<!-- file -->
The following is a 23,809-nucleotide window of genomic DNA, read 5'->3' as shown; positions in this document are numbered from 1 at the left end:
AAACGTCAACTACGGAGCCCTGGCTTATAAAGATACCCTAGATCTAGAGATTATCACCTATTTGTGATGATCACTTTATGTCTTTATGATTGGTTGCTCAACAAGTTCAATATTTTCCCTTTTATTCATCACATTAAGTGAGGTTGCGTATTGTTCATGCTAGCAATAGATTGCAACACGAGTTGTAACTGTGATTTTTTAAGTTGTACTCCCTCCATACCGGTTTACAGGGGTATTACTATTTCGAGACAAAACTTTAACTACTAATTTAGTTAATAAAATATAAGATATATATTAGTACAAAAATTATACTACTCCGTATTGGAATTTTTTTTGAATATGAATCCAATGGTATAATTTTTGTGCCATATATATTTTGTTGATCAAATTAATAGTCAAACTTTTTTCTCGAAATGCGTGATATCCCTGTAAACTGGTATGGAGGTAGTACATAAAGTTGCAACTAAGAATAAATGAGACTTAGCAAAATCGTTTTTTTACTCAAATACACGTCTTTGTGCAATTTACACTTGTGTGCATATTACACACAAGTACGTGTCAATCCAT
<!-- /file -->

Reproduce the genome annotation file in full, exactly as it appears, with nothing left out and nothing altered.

The following is a 23,809-nucleotide window of genomic DNA, read 5'->3' as shown; positions in this document are numbered from 1 at the left end:
AAACGTCAACTACGGAGCCCTGGCTTATAAAGATACCCTAGATCTAGAGATTATCACCTATTTGTGATGATCACTTTATGTCTTTATGATTGGTTGCTCAACAAGTTCAATATTTTCCCTTTTATTCATCACATTAAGTGAGGTTGCGTATTGTTCATGCTAGCAATAGATTGCAACACGAGTTGTAACTGTGATTTTTTAAGTTGTACTCCCTCCATACCGGTTTACAGGGGTATTACTATTTCGAGACAAAACTTTAACTACTAATTTAGTTAATAAAATATAAGATATATATTAGTACAAAAATTATACTACTCCGTATTGGAATTTTTTTTGAATATGAATCCAATGGTATAATTTTTGTGCCATATATATTTTGTTGATCAAATTAATAGTCAAACTTTTTTCTCGAAATGCGTGATATCCCTGTAAACTGGTATGGAGGTAGTACATAAAGTTGCAACTAAGAATAAATGAGACTTAGCAAAATCGTTTTTTTACTCAAATACACGTCTTTGTGCAATTTACACTTGTGTGCATATTACACACAAGTACGTGTCAATCCAT